Bukit Pan­jang LRT an ‘af­ter­thought built un­der po­lit­i­cal pres­sure’

Today - - HOT NEWS - KEN­NETH CHENG ken­nethcjw@me­di­a­corp.com.sg

SIN­GA­PORE — Derid­ing the Bukit Pan­jang Light Rail Tran­sit (LRT) sys­tem, Trans­port Min­is­ter Khaw Boon Wan yes­ter­day de­scribed it as an “af­ter­thought” that was built un­der po­lit­i­cal pres­sure, re­sult­ing in a de­sign that makes for un­com­fort­able rides.

“No LRT is de­signed that way, in such a masochis­tic man­ner, where you force your­self up and down, twist and turn,” Mr Khaw, who is also Co­or­di­nat­ing Min­is­ter for In­fra­struc­ture, said at a cer­e­mony to mark the com­ple­tion of power rail re­place­ments on the North-South and East-West lines.

Of the few oc­ca­sions he rode the Bukit Pan­jang LRT, he added: “I won’t say I en­joyed the ride; it caused me dizzi­ness ... but that’s life.”

Mr Khaw pointed out that, un­like the Sengkang LRT net­work, which was built as the Sengkang es­tate was be­ing de­vel­oped and had a “much sim­pler” de­sign, the Bukit Pan­jang LRT was con­structed af­ter the town had been built ow­ing to “po­lit­i­cal pres­sure”.

But Mr Khaw was quick to add that the Govern­ment was not giv­ing up on the Bukit Pan­jang LRT, not­ing that re­li­a­bil­ity could be im­proved even be­fore re­newal works get un­der way, though he sought res­i­dents’ un­der­stand­ing and pa­tience.

He gunned for the Bukit Pan­jang LRT’s re­li­a­bil­ity to im­prove to 100,000 car-km be­tween de­lays of more than five min­utes by the end of this term of Govern­ment — the next gen­eral elec­tion is due by Jan­uary 2021. This would be dou­ble what the net­work achieved in the first half of this year.

Al­though from time to time, some would sug­gest scrap­ping the Bukit Pan­jang LRT and tran­sit­ing to an “all­bus” sys­tem, Mr Khaw noted that ca­pac­ity was an is­sue. “If an all-bus sys­tem can work, why did we bother to even build the LRT?”

In Oc­to­ber last year, rail op­er­a­tor SMRT said in a blog post that sev­eral op­tions were be­ing weighed to “com­pletely trans­form” the LRT line, in­clud­ing scrap­ping the net­work and re­turn­ing to the use of buses — though the Land Trans­port Author­ity had then said the idea was “not likely to be prac­ti­cal”.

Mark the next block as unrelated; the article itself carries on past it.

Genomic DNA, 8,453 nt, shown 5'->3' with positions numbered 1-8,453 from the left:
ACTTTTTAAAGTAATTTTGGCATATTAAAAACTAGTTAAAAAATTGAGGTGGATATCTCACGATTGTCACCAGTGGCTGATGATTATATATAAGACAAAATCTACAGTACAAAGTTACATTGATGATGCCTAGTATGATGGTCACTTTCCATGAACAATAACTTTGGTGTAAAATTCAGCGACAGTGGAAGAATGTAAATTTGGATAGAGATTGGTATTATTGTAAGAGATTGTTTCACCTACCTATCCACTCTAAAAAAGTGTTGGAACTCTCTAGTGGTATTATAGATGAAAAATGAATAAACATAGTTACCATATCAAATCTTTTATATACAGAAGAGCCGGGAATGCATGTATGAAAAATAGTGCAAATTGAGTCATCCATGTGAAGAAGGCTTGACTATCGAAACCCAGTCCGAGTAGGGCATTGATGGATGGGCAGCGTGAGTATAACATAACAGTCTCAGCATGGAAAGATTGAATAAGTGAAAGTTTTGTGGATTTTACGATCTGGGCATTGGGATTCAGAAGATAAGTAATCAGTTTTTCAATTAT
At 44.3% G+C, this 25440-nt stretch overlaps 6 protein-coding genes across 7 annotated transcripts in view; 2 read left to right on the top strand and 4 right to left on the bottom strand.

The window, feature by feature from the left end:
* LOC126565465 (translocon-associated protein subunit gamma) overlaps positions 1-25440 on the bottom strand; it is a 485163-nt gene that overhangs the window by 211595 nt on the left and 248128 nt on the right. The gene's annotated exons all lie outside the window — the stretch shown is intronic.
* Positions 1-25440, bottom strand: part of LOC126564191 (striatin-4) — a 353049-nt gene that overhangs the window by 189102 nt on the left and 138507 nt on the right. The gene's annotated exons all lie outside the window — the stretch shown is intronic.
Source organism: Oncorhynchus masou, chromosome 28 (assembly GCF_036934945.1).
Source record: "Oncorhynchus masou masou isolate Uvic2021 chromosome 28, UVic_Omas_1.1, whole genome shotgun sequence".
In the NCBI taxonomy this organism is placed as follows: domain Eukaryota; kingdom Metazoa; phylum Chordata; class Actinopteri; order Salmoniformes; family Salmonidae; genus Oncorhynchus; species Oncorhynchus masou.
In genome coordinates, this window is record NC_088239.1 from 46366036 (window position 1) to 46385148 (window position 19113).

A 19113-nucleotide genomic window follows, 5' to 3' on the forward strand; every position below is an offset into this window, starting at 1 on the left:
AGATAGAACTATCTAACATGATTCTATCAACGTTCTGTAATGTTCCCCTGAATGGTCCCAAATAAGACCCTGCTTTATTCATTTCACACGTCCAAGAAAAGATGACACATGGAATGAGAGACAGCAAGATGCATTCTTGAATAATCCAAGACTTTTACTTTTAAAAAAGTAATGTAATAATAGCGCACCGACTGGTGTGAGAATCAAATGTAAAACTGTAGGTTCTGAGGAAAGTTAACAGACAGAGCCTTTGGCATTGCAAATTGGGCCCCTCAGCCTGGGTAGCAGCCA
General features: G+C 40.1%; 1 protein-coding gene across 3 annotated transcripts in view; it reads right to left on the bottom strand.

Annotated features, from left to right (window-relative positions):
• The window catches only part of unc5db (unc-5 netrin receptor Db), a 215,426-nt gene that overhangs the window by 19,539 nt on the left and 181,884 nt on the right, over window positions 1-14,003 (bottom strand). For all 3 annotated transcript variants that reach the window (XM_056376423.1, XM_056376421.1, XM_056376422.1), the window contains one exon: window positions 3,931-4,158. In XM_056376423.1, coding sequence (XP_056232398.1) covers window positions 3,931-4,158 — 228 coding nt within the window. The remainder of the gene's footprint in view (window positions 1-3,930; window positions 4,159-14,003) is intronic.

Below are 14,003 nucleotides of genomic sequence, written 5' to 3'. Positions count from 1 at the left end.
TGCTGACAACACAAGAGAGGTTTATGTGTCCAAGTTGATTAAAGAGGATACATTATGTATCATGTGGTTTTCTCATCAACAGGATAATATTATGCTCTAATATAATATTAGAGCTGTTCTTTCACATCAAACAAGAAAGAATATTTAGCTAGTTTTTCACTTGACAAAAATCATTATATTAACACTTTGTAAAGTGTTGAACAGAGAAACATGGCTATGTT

Then, in Novem­ber, Mr Khaw said the sys­tem would be over­hauled, rather than ditched. A ten­der is set to be called this year to fully re­place its age­ing com­po­nents and up­grade its sys­tems, al­though no time­line has been set for this over­haul.

Launched in 1999, the Bukit Pan­jang LRT has been dogged by prob­lems. Last year, for in­stance, there were eight ma­jor de­lays lasting more than 30 min­utes. In 2015, the line, which has 14 sta­tions in a 10.5km-long loop, was hit by 10 such trip-ups.

In the first six months of this year, two ma­jor de­lays were recorded, with the most re­cent last Satur­day stop­ping ser­vices for more than six hours.

Plans for an LRT sys­tem in Sin­ga­pore were first mooted dur­ing a time when Cer­tifi­cate of En­ti­tle­ment prices were on the rise.

In Novem­ber 1994, about a month be­fore the Govern­ment gave the green light to build an LRT sys­tem in Bukit Pan­jang, then-Com­mu­ni­ca­tions Min­is­ter Mah Bow Tan, who was in charge of the trans­port port­fo­lio, ad­dressed con­cerns by Mem­bers of Par­lia­ment about the ris­ing COE prices by say­ing the “real is­sue is ... whether trans­porta­tion in Sin­ga­pore is ef­fi­cient and af­ford­able”.

“The only prac­ti­cal so­lu­tion for Sin­ga­pore, which is so short of land, is not more cars but bet­ter pub­lic trans­port,” he had said, adding that he had in­structed the Mass Rapid Tran­sit Cor­po­ra­tion to study the po­ten­tial of light rail trans­port, es­pe­cially as an in­ter­nal feeder ser­vice for new towns.

Newspapers in English

Newspapers from Singapore

© PressReader. All rights reserved.